- General Failure: Played with, in tandem with Glory Hound; initially defied as Katsuyori's audacity pays off when his risky attack forces the other Takeda leaders with a more experienced judgment to support him against their will and the clan succeeds in taking a fortress that Shingen himself never was able to take. In the end Katsuyori Takeda disregarding the defensive strategy set by his father and the other generals leads to catastrophic results.
- Gray Rain of Depression: Kagemusha's last scene in the clan compound, when he is refused a goodbye with his "grandson" and expulsed.
- Historical-Domain Character: Takeda Shingen, Oda Nobunaga and Tokugawa Ieyasu among others.
- Identical Stranger
- Jidai Geki: Japan, late XVI century.
- Kill Them All: The Takeda clan perishes under Katsuyori's poor leadership in the final battle. Kagemusha dies too. It's implied some of the leaders fled in time however. Serving as Truth in Television as well, as the Battle of Nagashino was the pivotal battle heralding the downward spiral of the Takeda clan.
- Loss of Identity: Implied to be the tragedy of the kagemusha (as discussed by Nobukado above in Always Someone Better): in performing the role of Shingen so well and internalizing what he represents to the Takeda, his dismissal after his status as a fake was discovered left him without anything to cling on too. Watching the Takeda get slaughtered at Nagashino pretty much made him snap, pick up a spear and futilely charge at the Oda camp's gunners, where he was riddled with bullets. His last scene of trying to save the now-tattered banner of Shingen from floating to the river (before succumbing and floating downstream himself) is truly Tear Jerker stuff.
- No Name Given: The thief/kagemusha.
- Not So Different/Insult Backfire: The thief resents being called scum by Shingen and remarks that a bloody warlord has no right to claim the higher moral ground. Shingen concedes the point.
- Offing the Offspring: Shingen mentions he killed his son, and also exiled his father
- Pet the Dog: Kagemusha's tender relation with his fake grandson. He is a better and warmer grandfather than the dreadful Shingen ever was.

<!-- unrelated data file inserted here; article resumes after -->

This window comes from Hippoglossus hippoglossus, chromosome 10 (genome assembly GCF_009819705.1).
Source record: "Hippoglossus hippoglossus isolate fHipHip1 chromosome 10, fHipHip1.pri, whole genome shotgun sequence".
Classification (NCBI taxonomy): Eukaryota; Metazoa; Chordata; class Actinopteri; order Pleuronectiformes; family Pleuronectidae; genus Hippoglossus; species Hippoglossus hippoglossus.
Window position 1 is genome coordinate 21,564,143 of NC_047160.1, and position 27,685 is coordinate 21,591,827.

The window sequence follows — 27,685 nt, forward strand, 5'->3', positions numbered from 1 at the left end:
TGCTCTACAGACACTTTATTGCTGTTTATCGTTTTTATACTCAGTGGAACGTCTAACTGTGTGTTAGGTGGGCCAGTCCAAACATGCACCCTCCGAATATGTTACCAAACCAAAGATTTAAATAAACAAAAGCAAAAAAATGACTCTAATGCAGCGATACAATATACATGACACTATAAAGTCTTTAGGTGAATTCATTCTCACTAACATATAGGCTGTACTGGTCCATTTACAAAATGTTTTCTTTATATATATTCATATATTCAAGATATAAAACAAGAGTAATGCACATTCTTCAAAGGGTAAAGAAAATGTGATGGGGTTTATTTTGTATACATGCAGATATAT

- Replacement Scrappy: How Shingen's warlords viewed Katsuyori in his overblown belief that he is a better leader than Shingen himself. All of these turned out well-founded in the disastrous Battle of Nagashino.
- Reality Subtext: Subverted, in a sense, on what happened on set. Originally, the role of Shingen and the kagemusha was to be played by Shintaro Katsu, a boiseterous comedic actor who has already portrayed badass, gruff and tragic characters (like the assassin Okada Izo in Tenchu! and Zatoichi). However, Katsu managed to anger Kurosawa at first day of shooting and thus left the production. Tatsuya Nakadai was thus taken in to replace him. Critics would later on say Nakadai's interpretation of the role (both of the kagemusha and the late Shingen) lent it a somber, grave mien that worked better than if Kurosawa continued with Katsu.
- Sarcastic Confession: How Kagemusha deals with his concubines when they become suspicious. It works. For a while.
- Strong Family Resemblance: Shingen's brother Nobukado also bears a very strong resemblance to the warlord, and has impersonated him in the past.
- Truth in Television: The presence of Catholic Christians in Nobunaga's domains. Nobunaga, being a patron of Western culture and food, was very lenient in giving them living space and setting up churches, in contrast to his reputation as a ruthless warlord. Considering the xenophobic tendencies of Japanese at the time, though, it may have actually contributed to that reputation.
- Well-Intentioned Extremist: At the beginning of the film Shingen defends his historical villainous acts as a mean to a good goal, the country needs a powerful ruler and the unification of Japan would stop the bloodsheds.
- The Wrongful Heir to the Throne: The final part of the movie.